Futures Market: In this market, settlement and delivery take place at a future specified date.

By Organizational Structure

Exchange Traded Market: A market with centralized authority and set regulations are Exchange Traded Market, like NYSE, NASDAQ.

Over-the-Counter Market (OTC): Markets with customized procedures and decentralized organization is an OTC market. It is a type of secondary market. Smaller organizations prefer this market as it has fewer regulations and is less expensive.

The structure of the financial market and its functions

World financial market: structure, functions, market participants

What is the world financial market and what is its architecture? What are financial market participants, their interaction and functions in the system? Economic indicators of financial markets.

Why do we need to study theory? The term “financial market” cannot be called a necessary one, a novice trader should learn first of all. But nevertheless, it is necessary to understand the structure of the financial market. The knowledge of how the financial market is arranged and how its participants interact with each other can suggest traders new investment opportunities, help reduce costs and minimize risks. Without knowing the theory, it is impossible to become a professional practical trader. Spend 10 minutes of your time on this review. I hope that it will be useful and helpful for you!

When reading about financial markets and how you can earn money from them, do you know what you are actually dealing with? Banks, insurance funds, pension funds – the list of structures that make up the financial market is long enough. The article will provide better understanding of the financial market is structured and operates. From this article, you will learn:

What types of financial markets exist

Who participate in financial markets and how they interact with each other

What instruments (assets) are the subject of interaction between market participants.

What functions financial markets perform

Trader’s keystones or all in due time

If someone tells you that understanding the “financial market” term, its structure and functions are essential to every trader, don’t believe them. That’s not right. However, we cannot say that this information is unnecessary. In the beginning we don’t study an A to Z of Forex. We endeavor to acquire necessary skills independently. Only when we’ve accumulated some experience by trial and error, we turn ourselves to general knowledge. It may be a webinar, a trading course, educational articles or A to Z books about Forex. According to the level of our expertise, we choose this or that kind of information. If a novice benefits from reading about 2 types of market analysis – fundamental and technical, – a more experienced trader will be interested in learning about the underpinnings of the underpinnings, that huge thing the currency market – his/her workplace- is a part of. As they say, all in due time.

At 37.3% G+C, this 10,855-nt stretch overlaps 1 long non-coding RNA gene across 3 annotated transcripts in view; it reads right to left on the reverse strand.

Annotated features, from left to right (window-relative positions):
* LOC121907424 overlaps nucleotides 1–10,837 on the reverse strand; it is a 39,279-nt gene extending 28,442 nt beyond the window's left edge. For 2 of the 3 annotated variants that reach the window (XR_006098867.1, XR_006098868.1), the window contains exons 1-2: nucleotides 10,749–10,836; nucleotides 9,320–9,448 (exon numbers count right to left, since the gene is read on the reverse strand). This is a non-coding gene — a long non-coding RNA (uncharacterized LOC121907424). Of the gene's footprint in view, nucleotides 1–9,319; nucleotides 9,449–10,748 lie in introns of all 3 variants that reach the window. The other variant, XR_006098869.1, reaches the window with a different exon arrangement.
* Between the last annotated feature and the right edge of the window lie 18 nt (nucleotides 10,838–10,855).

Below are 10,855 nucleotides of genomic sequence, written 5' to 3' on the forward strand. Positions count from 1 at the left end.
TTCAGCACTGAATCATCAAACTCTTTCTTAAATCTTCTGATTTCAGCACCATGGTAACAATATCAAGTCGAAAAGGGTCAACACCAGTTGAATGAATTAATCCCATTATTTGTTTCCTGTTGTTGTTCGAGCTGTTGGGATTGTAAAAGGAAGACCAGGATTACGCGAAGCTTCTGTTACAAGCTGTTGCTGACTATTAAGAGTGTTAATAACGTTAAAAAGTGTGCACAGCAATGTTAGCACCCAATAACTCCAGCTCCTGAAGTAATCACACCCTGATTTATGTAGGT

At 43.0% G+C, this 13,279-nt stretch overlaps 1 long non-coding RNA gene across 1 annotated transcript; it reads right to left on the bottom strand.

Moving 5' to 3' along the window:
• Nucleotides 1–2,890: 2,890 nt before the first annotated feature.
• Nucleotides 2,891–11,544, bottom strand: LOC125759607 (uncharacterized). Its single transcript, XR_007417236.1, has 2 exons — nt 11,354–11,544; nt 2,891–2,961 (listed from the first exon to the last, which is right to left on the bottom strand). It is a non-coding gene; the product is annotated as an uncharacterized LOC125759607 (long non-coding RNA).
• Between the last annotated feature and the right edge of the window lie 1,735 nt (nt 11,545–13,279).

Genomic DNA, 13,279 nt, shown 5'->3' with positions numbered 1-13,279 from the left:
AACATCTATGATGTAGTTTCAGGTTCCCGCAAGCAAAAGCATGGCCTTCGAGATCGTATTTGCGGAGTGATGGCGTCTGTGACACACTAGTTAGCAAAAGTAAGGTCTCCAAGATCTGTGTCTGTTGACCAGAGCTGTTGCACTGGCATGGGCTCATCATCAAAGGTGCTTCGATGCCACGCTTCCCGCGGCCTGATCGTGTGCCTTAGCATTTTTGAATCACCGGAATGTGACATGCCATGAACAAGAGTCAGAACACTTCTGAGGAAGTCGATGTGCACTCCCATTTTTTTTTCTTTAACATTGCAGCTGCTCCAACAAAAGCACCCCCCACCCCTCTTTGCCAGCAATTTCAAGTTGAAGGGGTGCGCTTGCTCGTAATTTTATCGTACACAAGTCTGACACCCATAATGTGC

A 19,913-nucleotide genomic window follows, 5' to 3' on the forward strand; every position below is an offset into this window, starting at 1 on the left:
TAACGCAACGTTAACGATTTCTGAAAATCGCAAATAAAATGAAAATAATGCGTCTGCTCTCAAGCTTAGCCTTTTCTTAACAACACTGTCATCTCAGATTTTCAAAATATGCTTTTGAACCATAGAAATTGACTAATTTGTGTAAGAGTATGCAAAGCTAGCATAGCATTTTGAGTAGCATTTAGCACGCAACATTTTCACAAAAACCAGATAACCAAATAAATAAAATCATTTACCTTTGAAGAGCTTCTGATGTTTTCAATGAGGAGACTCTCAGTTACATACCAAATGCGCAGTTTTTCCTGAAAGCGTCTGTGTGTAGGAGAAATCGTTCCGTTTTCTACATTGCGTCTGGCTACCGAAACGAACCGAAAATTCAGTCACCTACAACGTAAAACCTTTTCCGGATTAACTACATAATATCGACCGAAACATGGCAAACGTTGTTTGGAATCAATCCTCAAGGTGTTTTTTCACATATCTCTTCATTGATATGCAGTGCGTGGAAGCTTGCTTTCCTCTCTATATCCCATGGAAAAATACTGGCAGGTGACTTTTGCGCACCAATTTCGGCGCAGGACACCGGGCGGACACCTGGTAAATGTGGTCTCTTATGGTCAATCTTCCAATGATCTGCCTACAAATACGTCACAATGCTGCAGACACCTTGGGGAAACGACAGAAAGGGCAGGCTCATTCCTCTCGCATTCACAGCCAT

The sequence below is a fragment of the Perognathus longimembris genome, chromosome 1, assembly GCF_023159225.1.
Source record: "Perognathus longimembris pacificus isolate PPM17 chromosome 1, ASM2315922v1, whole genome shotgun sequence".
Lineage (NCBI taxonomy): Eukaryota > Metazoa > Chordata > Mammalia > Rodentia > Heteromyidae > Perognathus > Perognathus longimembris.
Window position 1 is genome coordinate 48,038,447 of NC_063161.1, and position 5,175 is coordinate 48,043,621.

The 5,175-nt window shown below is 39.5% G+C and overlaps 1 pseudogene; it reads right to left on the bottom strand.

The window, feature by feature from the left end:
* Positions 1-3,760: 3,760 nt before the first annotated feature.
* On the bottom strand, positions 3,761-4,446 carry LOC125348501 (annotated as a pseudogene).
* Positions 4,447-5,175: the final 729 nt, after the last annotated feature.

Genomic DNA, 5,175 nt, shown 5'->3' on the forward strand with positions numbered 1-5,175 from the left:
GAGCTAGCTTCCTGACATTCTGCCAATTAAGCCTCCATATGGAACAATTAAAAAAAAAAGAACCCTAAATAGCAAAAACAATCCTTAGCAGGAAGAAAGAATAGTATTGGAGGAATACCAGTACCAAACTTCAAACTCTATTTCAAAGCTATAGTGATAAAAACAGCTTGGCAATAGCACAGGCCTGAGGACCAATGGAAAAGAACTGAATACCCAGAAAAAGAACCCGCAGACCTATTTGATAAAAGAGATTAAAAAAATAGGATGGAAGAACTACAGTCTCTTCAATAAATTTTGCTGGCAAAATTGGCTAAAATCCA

The structure of the financial market

All the national and international markets make up the financial market. It incorporates banks, pension/insurance/currency funds and many other economic institutions that help accumulate and redistribute money.

Being a complex system, the financial market has a multilevel structure including 5 market segments:

1. Foreign exchange market (Forex) or Currency market

It is the market in which the subject of its participants interaction is the currency and everything that is related to its equivalent. Derivative instruments may also serve as trading instruments (for example, currency CFDs). Depending on the form, the settlement there can be cash and non-cash; according to the transaction term, the market can be current (spot) and derivatives currency markets. Derivatives market contracts can be:

  • Forward contracts. A forward contract is customized between two parties at an agreed price; intermediaries of the transaction are commercial banks, there are no guarantees.
  • Futures feature pricing, based according to the movement of currency exchange rates , intermediary is an exchange, guarantees are the reserve deposit.
  • Options and currency swaps.

Currency transactions can be performed both on the exchange and on the over-the-counter market (Forex Interbank Market, Forex).

2. Credit market

This market suggests a redistribution of spare funds from those who have them to those who do not have them. Unlike the investment market, the credit market is more complex (it has a three-tier structure) and has tighter requirements for participants to fulfill their obligations.

Credit market Levels:

  • The central bank and commercial banks. Here, the central bank acts as a regulator. By means of loans, the central bank regulates the money supply, supports banks, facing temporary troubles, keeps the liquidity of banking system and covers the cash gaps.
  • Commercial banks and their clients
  • Credit relations between legal entities

3. Insurance market